32. Skip Intro

    Skip Intro Registered User 10+ Year Member

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    You can go back 15 years and read the same arguments that are being fostered and fomented here. Heck, you can go back five years ago and see that many people were predicted by 2016 that there would no more spots for U.S.IMGs based upon the trends. Some even reported articles from JAMA (which was an opinion piece) as "evidence" that this was true and going to happen for certain.

    None of that has come to fruition.

    But, the "I suspect it's different now" is one of my favorite spurious rebuttals. Do a search. I've been here a long time. Work for it. You'll appreciate it more when you get your own answers or, like others have, try to catch me in a contradiction.

    -Skip
     
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  33. Skip Intro

    Skip Intro Registered User 10+ Year Member

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    P.S. ...

    (1) "Lucky few" is another nebulous descriptor that means nothing. (I think I've successfully answered the challenge, to my mostly rhetorical original response to your post, by linking an extensive prior exchange with gonnif last fall.)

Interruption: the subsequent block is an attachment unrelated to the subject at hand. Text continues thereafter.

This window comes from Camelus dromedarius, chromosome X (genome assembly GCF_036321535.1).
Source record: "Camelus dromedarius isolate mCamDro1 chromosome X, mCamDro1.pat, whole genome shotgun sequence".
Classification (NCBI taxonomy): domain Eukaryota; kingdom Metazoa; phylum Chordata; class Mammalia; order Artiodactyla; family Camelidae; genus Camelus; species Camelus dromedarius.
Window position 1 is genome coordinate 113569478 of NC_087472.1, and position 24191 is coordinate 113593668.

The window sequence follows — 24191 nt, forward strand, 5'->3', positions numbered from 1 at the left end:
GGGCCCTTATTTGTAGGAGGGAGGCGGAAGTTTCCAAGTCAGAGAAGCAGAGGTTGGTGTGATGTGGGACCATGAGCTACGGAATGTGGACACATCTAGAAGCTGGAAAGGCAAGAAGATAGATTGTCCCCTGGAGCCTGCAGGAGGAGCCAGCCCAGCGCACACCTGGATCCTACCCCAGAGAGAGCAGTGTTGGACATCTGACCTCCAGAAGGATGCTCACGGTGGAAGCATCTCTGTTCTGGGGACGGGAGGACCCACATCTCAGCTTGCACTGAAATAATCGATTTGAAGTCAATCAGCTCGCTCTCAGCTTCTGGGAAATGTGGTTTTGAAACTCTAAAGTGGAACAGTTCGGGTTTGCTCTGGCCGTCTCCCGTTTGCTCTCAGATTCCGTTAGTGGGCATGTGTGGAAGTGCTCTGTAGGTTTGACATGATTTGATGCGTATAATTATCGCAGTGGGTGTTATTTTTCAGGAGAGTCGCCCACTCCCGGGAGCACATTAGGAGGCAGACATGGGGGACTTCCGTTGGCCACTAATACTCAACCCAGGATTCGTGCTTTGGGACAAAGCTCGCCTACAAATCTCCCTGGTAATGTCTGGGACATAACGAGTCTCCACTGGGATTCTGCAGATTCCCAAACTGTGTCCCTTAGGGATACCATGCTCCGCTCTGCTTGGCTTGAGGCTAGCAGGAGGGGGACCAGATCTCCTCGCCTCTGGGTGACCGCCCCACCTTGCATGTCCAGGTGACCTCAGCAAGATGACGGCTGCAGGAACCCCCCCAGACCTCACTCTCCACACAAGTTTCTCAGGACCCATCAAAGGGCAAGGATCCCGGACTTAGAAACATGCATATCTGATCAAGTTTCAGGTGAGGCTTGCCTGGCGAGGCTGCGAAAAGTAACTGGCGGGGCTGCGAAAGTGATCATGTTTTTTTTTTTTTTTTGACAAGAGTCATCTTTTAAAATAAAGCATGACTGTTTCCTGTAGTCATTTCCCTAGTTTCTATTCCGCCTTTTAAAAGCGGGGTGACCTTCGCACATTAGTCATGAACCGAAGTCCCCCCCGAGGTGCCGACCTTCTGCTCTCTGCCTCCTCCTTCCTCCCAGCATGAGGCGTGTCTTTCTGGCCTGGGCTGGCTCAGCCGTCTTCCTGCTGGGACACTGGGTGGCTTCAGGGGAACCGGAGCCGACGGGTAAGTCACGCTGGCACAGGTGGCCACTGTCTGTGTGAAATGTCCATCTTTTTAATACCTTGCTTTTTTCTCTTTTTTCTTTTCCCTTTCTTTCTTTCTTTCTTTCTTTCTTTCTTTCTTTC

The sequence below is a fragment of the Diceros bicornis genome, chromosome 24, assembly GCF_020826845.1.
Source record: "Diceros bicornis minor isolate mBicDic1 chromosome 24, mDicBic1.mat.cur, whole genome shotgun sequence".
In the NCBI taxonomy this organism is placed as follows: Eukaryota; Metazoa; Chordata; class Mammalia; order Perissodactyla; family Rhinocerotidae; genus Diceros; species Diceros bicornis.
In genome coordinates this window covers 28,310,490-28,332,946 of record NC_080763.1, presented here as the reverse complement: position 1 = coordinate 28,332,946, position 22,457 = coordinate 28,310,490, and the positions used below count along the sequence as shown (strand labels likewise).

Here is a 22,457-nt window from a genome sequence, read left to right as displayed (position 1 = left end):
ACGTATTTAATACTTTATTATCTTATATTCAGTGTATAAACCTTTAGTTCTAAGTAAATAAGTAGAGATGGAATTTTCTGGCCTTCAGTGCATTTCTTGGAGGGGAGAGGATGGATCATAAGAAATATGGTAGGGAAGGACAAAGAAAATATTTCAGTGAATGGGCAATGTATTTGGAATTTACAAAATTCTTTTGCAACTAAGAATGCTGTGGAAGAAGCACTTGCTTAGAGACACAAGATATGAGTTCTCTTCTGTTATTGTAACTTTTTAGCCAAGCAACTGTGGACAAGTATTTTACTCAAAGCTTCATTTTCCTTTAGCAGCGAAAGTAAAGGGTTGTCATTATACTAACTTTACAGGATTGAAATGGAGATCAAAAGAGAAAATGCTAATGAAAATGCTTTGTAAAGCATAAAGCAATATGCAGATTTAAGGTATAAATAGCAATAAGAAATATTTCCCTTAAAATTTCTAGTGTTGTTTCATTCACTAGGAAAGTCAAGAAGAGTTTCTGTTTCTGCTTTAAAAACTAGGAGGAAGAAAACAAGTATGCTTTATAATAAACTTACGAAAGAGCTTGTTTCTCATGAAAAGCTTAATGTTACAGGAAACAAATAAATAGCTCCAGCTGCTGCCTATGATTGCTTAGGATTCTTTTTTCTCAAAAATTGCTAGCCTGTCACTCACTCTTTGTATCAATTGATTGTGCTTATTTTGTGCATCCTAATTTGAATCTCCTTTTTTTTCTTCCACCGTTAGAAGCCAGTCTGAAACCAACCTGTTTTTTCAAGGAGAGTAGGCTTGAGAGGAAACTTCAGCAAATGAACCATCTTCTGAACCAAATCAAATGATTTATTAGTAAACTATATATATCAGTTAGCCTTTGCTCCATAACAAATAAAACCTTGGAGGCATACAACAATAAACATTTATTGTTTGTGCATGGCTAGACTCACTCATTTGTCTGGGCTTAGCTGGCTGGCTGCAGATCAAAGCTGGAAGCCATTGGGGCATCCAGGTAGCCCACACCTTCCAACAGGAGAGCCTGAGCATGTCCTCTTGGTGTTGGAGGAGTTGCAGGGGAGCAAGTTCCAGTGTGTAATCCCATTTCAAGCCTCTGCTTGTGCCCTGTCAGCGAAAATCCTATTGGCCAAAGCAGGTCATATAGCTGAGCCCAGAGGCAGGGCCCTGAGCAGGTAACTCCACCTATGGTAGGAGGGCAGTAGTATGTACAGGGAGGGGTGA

(2) It has always been the case that primary care (FP, categorical IM, peds) is the primary pathway of Carib graduates. Again, your apparent astonishment at this fact (and, yes, that is a "fact", an observation supported by evidence) shows that you have not done enough homework on this forum... which again you're invited to do. No one with any credibility has ever suggested otherwise.

    (Work for it. You will appreciate it more. No one is going to spoonfeed you. Especially in the medical profession.)

    -Skip
     
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  34. efle

    efle not an elf Gold Donor 2+ Year Member

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    Two things:

    1) As gonnif pointed out in the originally quoted post, they didn't contest the figures of interest that he used. They took issue with several other things like calling the loan system a "loophole" but did not anywhere provide a number to contest that 1/4 to 1/3 do not earn a degree (and then after that 15% that do get the degree fail to get a residency and so on). In fact they hilariously dodge giving a number here, all sorts of other areas they give numbers where they think it helps their case, and yet here all we get is: